Otitis media is the medical name for what you more than likely call an ear infection. Ear infections like this are usually seen in infants and young kids but they can also affect adults, as well, especially during or after a cold or sinus infection. If you have a bad tooth, that can also result in an ear infection.
Exactly how long will hearing loss last after having an infection of the middle ear? To find a complete answer can be somewhat complicated. Ear infections have a lot happening. To understand the potential risks, you should learn more about the damage these infections can cause and how they impact hearing.
What is Otitis Media?
The simplest way to understand otitis media is that it’s an infection of the middle ear. Bacteria is the most likely cause, but it might be caused by any type of micro-organism.
It’s what part of the ear that the infection develops in that defines it. The outer ear, which is medically known as the pinna, is where swimmer’s ear occurs, which is called otitis externa. An inner ear infection, otherwise known as labrynthitis is caused by bacteria in the cochlea.
The space behind the eardrum but in front of the cochlea is referred to as the middle ear. This area houses the three ossicles, or tiny bones, that vibrate the membranes of the inner ear. An infection in this area tends to be very painful because it puts a lot of pressure on the eardrum, often until it breaks. Your failure to hear very well is also because of this pressure. Sound waves are then hindered by the accumulation of infectious material inside of the ear canal.
A middle ear infection has the following symptoms:
- Leakage from the ear
- Pain in the ear
- Decreased hearing
For most people, hearing comes back over time. Hearing will come back after the pressure dissipates permitting the ear canal to open back up. The infection gets better and your hearing returns. Sometimes there are complications, however.
Chronic Ear Infections
The majority of people get an ear infection at least once in their life. For some others, the problem becomes chronic, so they have infections again and again. Because of complications, these people’s hearing loss is worse and can possibly become permanent.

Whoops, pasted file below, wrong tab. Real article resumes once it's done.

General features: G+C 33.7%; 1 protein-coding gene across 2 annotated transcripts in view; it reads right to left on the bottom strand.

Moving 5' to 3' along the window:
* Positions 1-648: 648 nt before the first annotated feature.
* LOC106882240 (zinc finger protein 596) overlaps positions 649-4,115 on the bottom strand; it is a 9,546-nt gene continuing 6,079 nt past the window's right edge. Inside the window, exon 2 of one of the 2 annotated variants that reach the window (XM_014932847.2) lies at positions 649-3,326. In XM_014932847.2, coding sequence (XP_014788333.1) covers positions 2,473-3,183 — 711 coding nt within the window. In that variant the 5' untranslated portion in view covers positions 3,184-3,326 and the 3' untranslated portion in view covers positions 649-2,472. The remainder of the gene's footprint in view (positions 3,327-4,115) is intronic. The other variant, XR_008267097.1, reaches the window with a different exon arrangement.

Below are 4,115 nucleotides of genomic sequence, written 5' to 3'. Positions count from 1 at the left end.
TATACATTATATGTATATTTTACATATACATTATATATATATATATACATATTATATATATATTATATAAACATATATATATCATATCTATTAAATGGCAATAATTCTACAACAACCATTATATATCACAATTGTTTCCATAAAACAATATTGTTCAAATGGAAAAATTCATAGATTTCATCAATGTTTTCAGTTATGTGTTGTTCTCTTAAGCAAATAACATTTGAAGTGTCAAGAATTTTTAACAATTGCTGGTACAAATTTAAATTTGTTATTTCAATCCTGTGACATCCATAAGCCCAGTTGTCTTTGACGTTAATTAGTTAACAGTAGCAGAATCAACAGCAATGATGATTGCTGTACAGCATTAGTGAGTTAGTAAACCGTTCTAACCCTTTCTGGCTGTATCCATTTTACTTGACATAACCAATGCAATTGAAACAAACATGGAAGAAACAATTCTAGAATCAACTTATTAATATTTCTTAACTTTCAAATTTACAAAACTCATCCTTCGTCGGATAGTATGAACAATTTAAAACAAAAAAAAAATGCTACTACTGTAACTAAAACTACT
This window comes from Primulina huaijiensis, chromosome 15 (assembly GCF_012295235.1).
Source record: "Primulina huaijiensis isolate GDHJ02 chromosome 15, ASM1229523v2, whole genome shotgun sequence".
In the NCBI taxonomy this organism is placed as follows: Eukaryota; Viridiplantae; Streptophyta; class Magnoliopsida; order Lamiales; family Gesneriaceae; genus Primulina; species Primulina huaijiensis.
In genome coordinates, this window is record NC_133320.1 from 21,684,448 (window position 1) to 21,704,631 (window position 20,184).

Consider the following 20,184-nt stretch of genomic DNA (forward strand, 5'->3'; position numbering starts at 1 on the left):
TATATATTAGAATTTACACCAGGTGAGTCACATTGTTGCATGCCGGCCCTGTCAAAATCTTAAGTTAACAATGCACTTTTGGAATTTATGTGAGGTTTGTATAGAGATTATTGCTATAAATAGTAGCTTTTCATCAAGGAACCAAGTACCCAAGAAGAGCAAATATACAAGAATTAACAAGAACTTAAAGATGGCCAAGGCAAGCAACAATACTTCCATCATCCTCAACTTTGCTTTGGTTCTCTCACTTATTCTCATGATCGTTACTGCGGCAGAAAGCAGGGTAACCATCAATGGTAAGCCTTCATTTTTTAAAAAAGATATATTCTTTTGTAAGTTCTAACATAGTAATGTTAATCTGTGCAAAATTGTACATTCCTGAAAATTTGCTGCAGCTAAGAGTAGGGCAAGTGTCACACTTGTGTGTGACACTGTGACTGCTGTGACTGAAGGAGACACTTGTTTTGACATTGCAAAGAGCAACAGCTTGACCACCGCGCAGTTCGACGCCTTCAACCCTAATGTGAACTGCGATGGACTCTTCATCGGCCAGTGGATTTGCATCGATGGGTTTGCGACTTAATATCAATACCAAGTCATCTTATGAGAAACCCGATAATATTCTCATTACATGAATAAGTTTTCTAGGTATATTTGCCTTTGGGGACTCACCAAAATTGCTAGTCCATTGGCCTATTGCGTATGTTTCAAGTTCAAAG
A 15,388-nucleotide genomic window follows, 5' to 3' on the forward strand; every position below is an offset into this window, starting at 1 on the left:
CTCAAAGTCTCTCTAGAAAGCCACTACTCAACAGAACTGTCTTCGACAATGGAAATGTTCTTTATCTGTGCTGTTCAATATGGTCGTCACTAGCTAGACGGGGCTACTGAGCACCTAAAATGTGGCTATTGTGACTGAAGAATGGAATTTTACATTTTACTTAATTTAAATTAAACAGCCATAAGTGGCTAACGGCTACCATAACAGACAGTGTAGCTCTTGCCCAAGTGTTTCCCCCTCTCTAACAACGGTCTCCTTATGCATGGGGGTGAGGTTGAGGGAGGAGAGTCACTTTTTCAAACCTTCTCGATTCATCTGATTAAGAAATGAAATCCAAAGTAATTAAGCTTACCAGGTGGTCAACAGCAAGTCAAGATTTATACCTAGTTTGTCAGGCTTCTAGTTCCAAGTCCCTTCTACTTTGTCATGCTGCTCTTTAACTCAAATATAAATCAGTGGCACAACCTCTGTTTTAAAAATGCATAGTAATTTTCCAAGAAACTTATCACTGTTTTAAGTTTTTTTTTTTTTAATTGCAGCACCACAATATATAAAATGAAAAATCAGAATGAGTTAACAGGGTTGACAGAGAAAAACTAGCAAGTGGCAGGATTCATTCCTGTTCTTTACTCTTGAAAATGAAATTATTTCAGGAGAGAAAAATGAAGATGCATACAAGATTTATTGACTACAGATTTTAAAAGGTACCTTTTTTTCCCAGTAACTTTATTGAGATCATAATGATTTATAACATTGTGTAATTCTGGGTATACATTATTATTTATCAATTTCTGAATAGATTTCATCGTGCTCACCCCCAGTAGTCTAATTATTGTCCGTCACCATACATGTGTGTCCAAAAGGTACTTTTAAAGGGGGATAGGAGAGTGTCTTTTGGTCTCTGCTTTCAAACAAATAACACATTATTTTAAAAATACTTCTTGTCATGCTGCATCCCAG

Conductive Hearing Loss From Chronic Ear Infections
Ear infections can sometimes lead to conductive hearing loss. When this happens the inner ear doesn’t get sound waves at the proper intensity. By the time the sound reaches the tiny hairs in the inner ear, they are amplified by the elements of the ear canal and reach their maximum strength. With a conductive hearing loss, something changes along that route and the sound isn’t amplified quite as much.
When you get an ear infection, bacteria are not just sitting in your ear doing nothing. The mechanisms that amplify sound waves are decomposed and eaten by the bacteria. The eardrum and the tiny little bones are what is commonly affected. It doesn’t take very much to destroy these delicate bones. Once they are gone, they stay gone. When this happens your ears don’t heal themselves. Surgically installing prosthetic bones is one possible way that a doctor might be able to fix this. The eardrum can mend itself but it will probably have scar tissue affecting its ability to vibrate. This can also potentially be fixed with surgery.
This Permanent Damage Can be Avoided
Most importantly, see a doctor if you believe that you have an ear infection. You shouldn’t wait if you want to preserve your hearing. If you have chronic ear infections, you shouldn’t ignore them. The more serious the infections you have, the more harm they cause. Finally, take steps to avoid colds, allergies, and sinus infections because that is how ear infections usually start. It’s time to stop smoking because it leads to chronic respiratory issues which will, in turn, lead to ear infections.
If you’ve had an ear infection and are still having trouble hearing, see your doctor. It could be possible that you have some damage, but that is not the only thing that can cause conductive hearing loss. If it turns out it’s permanent, hearing aids can help you hear once again. You should schedule an appointment with a hearing specialist to get more information on hearing aids.